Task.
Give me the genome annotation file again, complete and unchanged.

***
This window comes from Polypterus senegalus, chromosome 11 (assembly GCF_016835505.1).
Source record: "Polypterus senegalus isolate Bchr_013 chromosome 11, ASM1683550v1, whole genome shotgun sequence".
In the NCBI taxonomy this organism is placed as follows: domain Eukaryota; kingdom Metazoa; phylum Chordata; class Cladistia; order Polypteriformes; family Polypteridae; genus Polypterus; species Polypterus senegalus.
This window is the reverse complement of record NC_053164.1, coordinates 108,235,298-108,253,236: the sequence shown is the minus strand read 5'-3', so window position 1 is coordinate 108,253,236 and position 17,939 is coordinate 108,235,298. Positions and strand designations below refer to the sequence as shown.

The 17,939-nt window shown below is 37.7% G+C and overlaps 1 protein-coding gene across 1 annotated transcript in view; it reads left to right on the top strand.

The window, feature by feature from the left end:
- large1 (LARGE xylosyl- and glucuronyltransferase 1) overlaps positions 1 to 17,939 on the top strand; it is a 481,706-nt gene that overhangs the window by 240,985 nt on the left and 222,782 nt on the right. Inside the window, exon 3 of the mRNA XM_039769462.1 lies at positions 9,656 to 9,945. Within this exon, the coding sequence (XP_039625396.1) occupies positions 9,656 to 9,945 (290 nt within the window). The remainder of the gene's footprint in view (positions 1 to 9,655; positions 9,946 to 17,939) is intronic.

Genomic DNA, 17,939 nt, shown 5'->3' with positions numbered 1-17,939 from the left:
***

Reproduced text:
This window comes from Polypterus senegalus, chromosome 11 (assembly GCF_016835505.1).
Source record: "Polypterus senegalus isolate Bchr_013 chromosome 11, ASM1683550v1, whole genome shotgun sequence".
In the NCBI taxonomy this organism is placed as follows: domain Eukaryota; kingdom Metazoa; phylum Chordata; class Cladistia; order Polypteriformes; family Polypteridae; genus Polypterus; species Polypterus senegalus.
This window is the reverse complement of record NC_053164.1, coordinates 108,235,298-108,253,236: the sequence shown is the minus strand read 5'-3', so window position 1 is coordinate 108,253,236 and position 17,939 is coordinate 108,235,298. Positions and strand designations below refer to the sequence as shown.

The 17,939-nt window shown below is 37.7% G+C and overlaps 1 protein-coding gene across 1 annotated transcript in view; it reads left to right on the top strand.

The window, feature by feature from the left end:
- large1 (LARGE xylosyl- and glucuronyltransferase 1) overlaps positions 1 to 17,939 on the top strand; it is a 481,706-nt gene that overhangs the window by 240,985 nt on the left and 222,782 nt on the right. Inside the window, exon 3 of the mRNA XM_039769462.1 lies at positions 9,656 to 9,945. Within this exon, the coding sequence (XP_039625396.1) occupies positions 9,656 to 9,945 (290 nt within the window). The remainder of the gene's footprint in view (positions 1 to 9,655; positions 9,946 to 17,939) is intronic.

Genomic DNA, 17,939 nt, shown 5'->3' with positions numbered 1-17,939 from the left: